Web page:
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Object permanence

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Perhaps its a design question more than anything else, but I was curious about your views on this. When a player encounters a thing, information about this thing is transmitted to the player with an associated object ID so that the player can interact with it. The player walks far away, and thus is out of range for receiving updates regarding this object, and then walks back to the object so that they begin receiving updates again. When the player gets back, there are several such objects laying around, including the original object. The server then transmits the information regarding these objects with associated ids, including the id associated with the original object. There is now a link establishable between the object that the player previously encountered and the object they encountered just now. In most instances this doesn't matter, since it is in fact the same object, but in some cases this could be quite relevant. This was originally of concern to me when I was working on my network code some time ago, so I instated a per-connection filter process that maps internal ID's to a session private ID, so that it would be impossible for players to trace objects as they moved about. I found that there were certain things that I would transmit redundantly about things a player encountered, that it would be useful if they could already be assumed to know. On the other hand, I could afford to transmit smaller ID's to players, while maintaining larger ID's internally where bandwidth isn't an issue. Perhaps persistent object ID's could be a good thing though. Player specific information isn't retransmitted about, notes can be taken regarding specific objects that can be player specific, and stored on the client side, and so on. Any points of view?

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Do you have a question?

ID space compression is a practical way, if you can afford per-client mapping. This usually means that the number of IDs shared is small enough to be managable.

This type of mapping will probably happen already, since database IDs will be different from your logical IDs in memory. It's probably most practical when using 64-bit IDs, which are mapped on client as 16/24-bit ones. The 16-bit version requires about 256k per client, and if that's managable, then you can save some bandwidth. The lookup cost however may become high.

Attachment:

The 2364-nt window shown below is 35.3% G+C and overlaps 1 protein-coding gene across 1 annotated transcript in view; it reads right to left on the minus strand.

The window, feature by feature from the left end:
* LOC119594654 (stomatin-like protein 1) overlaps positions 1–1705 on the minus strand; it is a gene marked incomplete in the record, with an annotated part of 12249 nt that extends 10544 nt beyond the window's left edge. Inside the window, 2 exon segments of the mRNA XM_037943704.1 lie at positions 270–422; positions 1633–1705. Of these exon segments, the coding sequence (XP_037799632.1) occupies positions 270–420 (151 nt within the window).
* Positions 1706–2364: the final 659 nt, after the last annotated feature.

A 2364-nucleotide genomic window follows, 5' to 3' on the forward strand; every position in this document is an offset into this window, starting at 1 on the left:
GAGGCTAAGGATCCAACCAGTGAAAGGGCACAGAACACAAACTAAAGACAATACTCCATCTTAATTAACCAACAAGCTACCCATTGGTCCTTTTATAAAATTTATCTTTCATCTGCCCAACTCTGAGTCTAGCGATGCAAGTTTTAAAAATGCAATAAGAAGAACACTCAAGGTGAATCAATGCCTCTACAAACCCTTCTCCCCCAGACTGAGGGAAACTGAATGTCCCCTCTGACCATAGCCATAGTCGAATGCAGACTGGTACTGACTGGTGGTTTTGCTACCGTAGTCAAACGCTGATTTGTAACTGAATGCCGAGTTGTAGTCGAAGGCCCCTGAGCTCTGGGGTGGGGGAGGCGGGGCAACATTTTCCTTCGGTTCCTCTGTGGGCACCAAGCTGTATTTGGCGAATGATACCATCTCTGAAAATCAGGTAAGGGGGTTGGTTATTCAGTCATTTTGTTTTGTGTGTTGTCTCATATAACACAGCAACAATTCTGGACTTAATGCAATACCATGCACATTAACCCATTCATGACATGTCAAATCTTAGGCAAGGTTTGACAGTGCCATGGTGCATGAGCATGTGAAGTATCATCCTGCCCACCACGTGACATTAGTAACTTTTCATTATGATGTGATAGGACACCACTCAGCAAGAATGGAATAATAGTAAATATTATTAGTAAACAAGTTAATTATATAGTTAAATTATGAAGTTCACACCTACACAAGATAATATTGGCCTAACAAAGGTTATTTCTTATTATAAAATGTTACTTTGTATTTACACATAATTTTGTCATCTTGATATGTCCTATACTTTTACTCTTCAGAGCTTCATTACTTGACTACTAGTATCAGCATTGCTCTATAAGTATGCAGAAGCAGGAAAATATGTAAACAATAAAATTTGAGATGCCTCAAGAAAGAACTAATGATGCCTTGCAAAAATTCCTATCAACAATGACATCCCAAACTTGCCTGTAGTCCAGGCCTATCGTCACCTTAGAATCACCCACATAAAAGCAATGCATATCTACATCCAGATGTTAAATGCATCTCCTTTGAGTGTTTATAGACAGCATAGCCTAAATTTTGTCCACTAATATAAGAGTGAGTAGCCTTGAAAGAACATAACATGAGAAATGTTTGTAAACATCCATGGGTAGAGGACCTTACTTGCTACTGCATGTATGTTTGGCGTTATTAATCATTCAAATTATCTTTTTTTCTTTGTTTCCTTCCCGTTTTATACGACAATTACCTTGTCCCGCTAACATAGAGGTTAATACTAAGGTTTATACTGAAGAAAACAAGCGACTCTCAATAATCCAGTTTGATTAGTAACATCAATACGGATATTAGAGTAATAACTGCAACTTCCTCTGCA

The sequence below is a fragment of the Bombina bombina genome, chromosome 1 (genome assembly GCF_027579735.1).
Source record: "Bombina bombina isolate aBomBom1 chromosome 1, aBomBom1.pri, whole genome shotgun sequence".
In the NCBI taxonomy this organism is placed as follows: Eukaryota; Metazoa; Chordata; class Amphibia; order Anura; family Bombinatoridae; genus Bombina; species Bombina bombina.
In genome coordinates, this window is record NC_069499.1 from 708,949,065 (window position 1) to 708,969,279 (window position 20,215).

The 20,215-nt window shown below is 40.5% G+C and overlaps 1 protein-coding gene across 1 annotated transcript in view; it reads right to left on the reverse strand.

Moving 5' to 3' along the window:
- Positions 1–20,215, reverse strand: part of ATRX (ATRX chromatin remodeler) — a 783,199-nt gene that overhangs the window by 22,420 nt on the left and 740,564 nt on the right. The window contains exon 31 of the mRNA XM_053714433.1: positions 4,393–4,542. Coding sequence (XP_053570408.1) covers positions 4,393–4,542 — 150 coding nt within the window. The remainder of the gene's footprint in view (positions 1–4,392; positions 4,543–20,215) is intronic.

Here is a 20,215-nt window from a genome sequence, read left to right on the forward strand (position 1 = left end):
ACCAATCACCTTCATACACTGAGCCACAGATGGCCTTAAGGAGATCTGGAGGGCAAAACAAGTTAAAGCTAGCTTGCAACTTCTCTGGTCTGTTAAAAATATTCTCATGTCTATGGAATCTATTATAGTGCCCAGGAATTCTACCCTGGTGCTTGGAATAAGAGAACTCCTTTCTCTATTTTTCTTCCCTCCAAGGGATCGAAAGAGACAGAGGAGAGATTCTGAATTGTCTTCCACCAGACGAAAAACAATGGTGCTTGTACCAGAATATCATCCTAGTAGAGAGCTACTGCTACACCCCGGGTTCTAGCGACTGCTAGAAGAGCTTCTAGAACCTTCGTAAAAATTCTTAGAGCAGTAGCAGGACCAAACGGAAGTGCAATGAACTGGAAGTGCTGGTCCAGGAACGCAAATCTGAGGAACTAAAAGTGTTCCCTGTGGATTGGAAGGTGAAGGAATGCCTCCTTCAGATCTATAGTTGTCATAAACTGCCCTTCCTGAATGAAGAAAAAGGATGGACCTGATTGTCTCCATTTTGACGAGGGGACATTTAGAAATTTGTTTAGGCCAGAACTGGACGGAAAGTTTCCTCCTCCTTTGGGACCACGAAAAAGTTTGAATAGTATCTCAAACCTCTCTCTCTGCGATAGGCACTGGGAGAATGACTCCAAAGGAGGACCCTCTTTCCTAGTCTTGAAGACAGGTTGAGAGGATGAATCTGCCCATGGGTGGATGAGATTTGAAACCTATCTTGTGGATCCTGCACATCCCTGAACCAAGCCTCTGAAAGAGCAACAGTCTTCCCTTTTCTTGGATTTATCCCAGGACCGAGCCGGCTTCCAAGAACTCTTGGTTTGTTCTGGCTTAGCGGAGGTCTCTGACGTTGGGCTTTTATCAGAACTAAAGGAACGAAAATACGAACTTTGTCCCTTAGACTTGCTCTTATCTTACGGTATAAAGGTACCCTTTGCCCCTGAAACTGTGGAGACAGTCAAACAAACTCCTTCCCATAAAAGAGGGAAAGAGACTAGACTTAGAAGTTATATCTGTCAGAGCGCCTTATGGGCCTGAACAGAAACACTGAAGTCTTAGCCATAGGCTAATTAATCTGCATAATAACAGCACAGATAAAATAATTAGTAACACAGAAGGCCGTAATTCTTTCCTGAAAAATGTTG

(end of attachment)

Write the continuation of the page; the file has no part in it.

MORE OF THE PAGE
Quote:
I found that there were certain things that I would transmit redundantly about things


Yes, this can happen. One way to solve this is to give client deterministic caching behavior.

When you transmit ObjectDelete(id) to client, you know how long they will keep the old data around. If you need to resend them the same entity, instead of sending everything, you just send CacheRemapped(oldid, newid), and then the delta state.

Problem with this is simply in that you must know what the client's latest state is (before it got marked for deletion), meaning that you gain nothing by deleting object on client, so you might as well just resend full state.

Another way is to assign fixed size to client's cache (for example 2^16 entities), and use LRU removal. This can be done without any additional transmission, if the cache is deterministic.

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It was a question about design, rather than a technical question. The big over arching question is whether or not a client should have persistent knowledge of the world objects, which becomes possible if you allow the client to have object id's that are used internally, so long as these id's are never reassigned. A question of whether or not a client should be allowed to have a long term memory regarding game state. There are pros and cons to either method, though either one is technically sound. The reason I went with the ID scheme I did was to remove the possibility of a client tracking objects in the long term, such as discovering a player wearing a disguise, or allowing for the tracking of other characters' inventory. Each time a player encounters an object, that player sees it with a new ID, and thus cannot imply any relationship between this object and previously seen objects.